Manufacturing Dirt

I am trying to manufacture dirt. Lots of it.

While doing so, I’m playing the mad scientist, finding ways to get the most decent dirt, without spending money, and getting some exercise as an added benefit.

The results of all this experimentation will better enable me to help my landscaping clients and others to establish nice properties and gardens without resorting to expensive, albeit fun, garden centers to get things going.  That’s my niche, offering ideas on do-it-yourself, frugal property maintenance.

The first spring I lived here in St. Albans, in 2008, I tried to plant a garden. I knew the soil was bad, but it was even worse than I imagined. The garden plot was pure clay.   I didn’t know if I was planting radishes or making pottery.

When dry, the soil hardened so badly it made concrete feel like soft, plush pillows.  Root plants couldn’t expand, so I got attempts at radishes that looked like extremely skinny red carrots. Red onions looked like dying, purple, dirty string beans. Actual string beans halfheartedly flowered, then produced a few sickly, tiny beans.

I could have gotten expensive loads of dirt and compost to solve the problem. But part of the point of growing a garden is to save money. A lot of dirt would have me paying $100 per snap pea, it seemed.

I’d already stacked up leaves from the previous autumn, and they were rotting nicely. I had other compost piles going, and a woman helped me out with some sheep manure.

I guessed all this wouldn’t translate into perfect garden loam, but it would leave me with something better than I had.

My experiments are bearing fruit. Last fall I built two immense piles of leaves from my yard. Each was about seven feet tall and 12 feet wide. In the first picture, you see how the piles compacted into three foot high mounds by this week.

It helps to turn piles, but it was hard to do over the winter. I did add kitchen waste to the piles over the winter. The quality of the soil resulting from the piles improves if there are other things besides leaves in there, like kitchen waste, lawn clippings and the like.

Things were snow covered and frozen until recently. But by yesterday, things had thawed out enough to turn them, so I did so.

It was warm inside both piles, and steam rose as I dug in. A good sign. The material was rotting into dirt. But I also saw the importance of turning the piles.  Way down near the bottom of the piles, the leaves were as pristine as they were when I piled them in November. Those leaves needed to get into the mix.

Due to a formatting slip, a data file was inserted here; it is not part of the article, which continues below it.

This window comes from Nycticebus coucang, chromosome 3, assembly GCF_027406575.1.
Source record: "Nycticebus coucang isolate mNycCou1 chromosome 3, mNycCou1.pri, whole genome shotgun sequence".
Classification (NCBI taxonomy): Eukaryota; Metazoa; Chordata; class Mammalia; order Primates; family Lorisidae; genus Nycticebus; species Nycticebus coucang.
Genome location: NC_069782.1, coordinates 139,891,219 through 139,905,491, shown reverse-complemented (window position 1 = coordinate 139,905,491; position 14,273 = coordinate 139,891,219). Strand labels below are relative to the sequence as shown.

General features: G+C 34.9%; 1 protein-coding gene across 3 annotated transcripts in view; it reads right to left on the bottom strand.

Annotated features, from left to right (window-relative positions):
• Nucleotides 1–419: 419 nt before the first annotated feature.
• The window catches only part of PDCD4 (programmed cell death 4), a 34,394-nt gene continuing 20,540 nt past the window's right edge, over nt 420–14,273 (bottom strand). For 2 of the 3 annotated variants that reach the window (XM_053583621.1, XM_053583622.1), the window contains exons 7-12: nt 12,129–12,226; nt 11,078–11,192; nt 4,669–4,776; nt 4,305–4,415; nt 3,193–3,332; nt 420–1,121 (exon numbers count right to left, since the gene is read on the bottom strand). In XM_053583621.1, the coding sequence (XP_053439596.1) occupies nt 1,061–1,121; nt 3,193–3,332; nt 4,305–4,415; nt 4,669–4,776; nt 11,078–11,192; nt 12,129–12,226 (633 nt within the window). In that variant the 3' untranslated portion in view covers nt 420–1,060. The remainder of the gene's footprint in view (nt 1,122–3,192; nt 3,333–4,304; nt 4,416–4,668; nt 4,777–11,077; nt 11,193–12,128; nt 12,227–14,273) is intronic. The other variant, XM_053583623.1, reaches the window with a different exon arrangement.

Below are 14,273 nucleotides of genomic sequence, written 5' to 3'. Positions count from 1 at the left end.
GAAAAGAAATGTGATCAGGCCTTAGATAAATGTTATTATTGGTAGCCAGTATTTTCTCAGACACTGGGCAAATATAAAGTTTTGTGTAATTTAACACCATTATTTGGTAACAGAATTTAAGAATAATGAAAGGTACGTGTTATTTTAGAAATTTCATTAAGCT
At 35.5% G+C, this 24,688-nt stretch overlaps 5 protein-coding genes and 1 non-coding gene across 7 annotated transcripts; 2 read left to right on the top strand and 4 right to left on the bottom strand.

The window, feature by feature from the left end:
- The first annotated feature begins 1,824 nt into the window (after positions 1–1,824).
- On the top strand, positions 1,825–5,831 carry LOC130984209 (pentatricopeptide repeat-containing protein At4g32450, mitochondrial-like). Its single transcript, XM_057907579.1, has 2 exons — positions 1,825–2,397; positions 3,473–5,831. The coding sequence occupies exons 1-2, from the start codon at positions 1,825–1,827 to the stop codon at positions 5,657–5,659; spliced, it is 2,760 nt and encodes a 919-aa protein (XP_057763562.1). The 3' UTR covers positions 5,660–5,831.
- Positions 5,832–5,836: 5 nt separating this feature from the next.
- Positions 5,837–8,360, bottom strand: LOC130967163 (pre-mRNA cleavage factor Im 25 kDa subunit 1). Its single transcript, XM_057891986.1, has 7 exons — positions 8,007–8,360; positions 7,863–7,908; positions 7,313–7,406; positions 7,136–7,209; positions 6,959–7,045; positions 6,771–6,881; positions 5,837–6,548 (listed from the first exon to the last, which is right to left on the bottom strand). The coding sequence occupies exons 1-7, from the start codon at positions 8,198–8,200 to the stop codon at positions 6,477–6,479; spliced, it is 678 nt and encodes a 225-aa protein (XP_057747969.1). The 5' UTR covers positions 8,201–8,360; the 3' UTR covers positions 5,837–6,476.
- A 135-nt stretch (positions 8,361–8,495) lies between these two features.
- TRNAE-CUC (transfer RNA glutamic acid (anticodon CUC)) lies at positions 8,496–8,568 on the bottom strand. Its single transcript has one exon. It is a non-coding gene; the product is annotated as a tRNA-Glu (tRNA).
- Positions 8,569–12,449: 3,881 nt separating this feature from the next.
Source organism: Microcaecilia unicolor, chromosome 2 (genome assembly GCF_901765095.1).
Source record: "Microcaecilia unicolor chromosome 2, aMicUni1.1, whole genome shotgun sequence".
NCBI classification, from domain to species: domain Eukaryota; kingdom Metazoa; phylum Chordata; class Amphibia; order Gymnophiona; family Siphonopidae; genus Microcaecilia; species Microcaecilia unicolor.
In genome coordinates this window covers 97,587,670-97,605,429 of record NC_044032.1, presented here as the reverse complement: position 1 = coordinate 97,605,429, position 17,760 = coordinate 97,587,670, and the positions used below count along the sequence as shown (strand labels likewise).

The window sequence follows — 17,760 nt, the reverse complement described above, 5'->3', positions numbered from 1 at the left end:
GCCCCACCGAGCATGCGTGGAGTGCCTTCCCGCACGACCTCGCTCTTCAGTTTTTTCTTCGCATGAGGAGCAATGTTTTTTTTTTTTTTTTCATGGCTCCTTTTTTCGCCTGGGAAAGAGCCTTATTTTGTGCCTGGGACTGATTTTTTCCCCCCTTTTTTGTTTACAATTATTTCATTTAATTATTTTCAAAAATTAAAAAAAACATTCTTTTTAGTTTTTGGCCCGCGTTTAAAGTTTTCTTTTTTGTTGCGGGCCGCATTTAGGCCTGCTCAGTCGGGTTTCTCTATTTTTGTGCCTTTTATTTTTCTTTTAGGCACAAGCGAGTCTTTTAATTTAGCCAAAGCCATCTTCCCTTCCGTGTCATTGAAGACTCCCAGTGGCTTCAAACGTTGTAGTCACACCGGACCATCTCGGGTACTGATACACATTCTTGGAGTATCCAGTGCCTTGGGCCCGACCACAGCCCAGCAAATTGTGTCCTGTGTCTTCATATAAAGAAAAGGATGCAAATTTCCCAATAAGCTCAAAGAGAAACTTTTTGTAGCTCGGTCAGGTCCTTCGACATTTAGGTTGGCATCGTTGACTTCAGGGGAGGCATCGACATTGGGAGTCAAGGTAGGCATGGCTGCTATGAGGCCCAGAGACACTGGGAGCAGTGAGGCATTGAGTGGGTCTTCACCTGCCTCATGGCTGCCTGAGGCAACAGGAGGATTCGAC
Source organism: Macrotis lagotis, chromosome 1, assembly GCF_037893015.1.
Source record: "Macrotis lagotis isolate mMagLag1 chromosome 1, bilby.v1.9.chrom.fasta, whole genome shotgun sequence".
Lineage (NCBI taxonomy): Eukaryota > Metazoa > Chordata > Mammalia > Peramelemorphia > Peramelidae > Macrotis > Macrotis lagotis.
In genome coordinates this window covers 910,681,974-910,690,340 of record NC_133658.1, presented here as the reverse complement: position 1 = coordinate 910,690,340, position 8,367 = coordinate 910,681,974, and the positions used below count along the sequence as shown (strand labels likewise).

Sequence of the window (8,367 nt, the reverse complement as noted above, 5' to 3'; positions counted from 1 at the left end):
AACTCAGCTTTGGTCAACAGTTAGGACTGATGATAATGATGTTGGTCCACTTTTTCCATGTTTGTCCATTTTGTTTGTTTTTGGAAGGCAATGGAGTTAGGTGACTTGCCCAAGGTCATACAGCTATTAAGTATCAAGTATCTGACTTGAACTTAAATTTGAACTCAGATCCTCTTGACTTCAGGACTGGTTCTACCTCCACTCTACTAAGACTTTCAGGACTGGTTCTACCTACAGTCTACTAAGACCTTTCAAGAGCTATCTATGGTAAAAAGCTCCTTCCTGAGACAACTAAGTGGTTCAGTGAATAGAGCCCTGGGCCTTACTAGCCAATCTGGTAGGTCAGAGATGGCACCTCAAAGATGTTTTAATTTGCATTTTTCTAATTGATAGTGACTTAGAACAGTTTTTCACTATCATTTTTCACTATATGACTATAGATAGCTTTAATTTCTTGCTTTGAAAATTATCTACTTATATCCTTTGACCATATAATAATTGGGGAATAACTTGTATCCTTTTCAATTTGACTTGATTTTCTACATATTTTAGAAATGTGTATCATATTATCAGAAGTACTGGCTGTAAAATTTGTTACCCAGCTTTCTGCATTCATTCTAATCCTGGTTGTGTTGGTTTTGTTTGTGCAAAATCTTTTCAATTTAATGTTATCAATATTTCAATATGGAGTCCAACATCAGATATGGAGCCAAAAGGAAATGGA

Grabbing a pitchfork and turning everything over moves the process along nicely. It also helps prevent odors. Nothing stunk as I worked on the piles yesterday. As you can see in the second picture, after I turned and mixed the piles, I had  a mix of dirt, half rotted material and intact leaves. This will all become  nice soil sooner than you’d think.  As long as I keep mixing the pile every once in a while, I could have decent soil in a little more than a year.  Yes, that’s awhile, but good things come to those who wait.

In the third picture, there’s a smaller, brown pile on the left.  Those were leaves in the fall of 2008. That pile’s almost ready to be mixed into the garden soil this year. A previous batch of soil went into the garden last year. That improved the 2009 crop somewhat from the previous year, and it will keep getting better as I produce good soil and add it to the mix.  

All this is unorthodox. At least the brochures that insist on Martha Stewart perfection don’t do it my way.

But making everything “just so” turns it more into a chore. You spend so much time decorating the compost pile, you don’t actually make or add compost. My idea works if you have a discreet corner of your property that isn’t so visible. I wouldn’t suggest doing it this way on your front lawn. You know how neighbors are.

So if you have a somewhat hidden corner of your property, and if you live in northwestern Vermont, you can press me into service to organize these informal compost piles. Start with the debris from the spring yard cleanup.

Or you can do it yourself and ask me for more suggestions.  Either way, the job is great exercise, and doesn’t cost a thing. Who needs a gym membership?.

I can already taste the vegetables my garden will produce this summer.

4 Responses to “Manufacturing Dirt”

  1. kim Says:

    Good luck with your garden this season. It takes a long time to get good loamy black stuff but it gets better each year.

  2. Candace Page Says:

    An additional way to go at this that is a little quicker is to pile leaves on the garden in the fall, run the lawnmower over them, then dig the chopped up leaves into the ground. My garden had the opposite problem (it was like dust) and this really helped.

  3. Jeff Says:

    I see a new H&G TV show in the looming…..
    MATT SUTkOSKI: THE DIRT MAN (bib overalls, boots and a pitchfork…don’t forget your sunblock). Martha Stewart, move over, here comes Matt and he’s dirty (but it’s good dirt). Love the article

  4. mattalltrades Says:

    Candy: Your idea is tried and true and it’s an extremely good one. I did a bit of that last fall myself.
    The problem comes when you have an enormous volume of leaves and it’s too much to put in the garden at once. So I put the excess in my big compost piles. I should have mentioned all that in the post.

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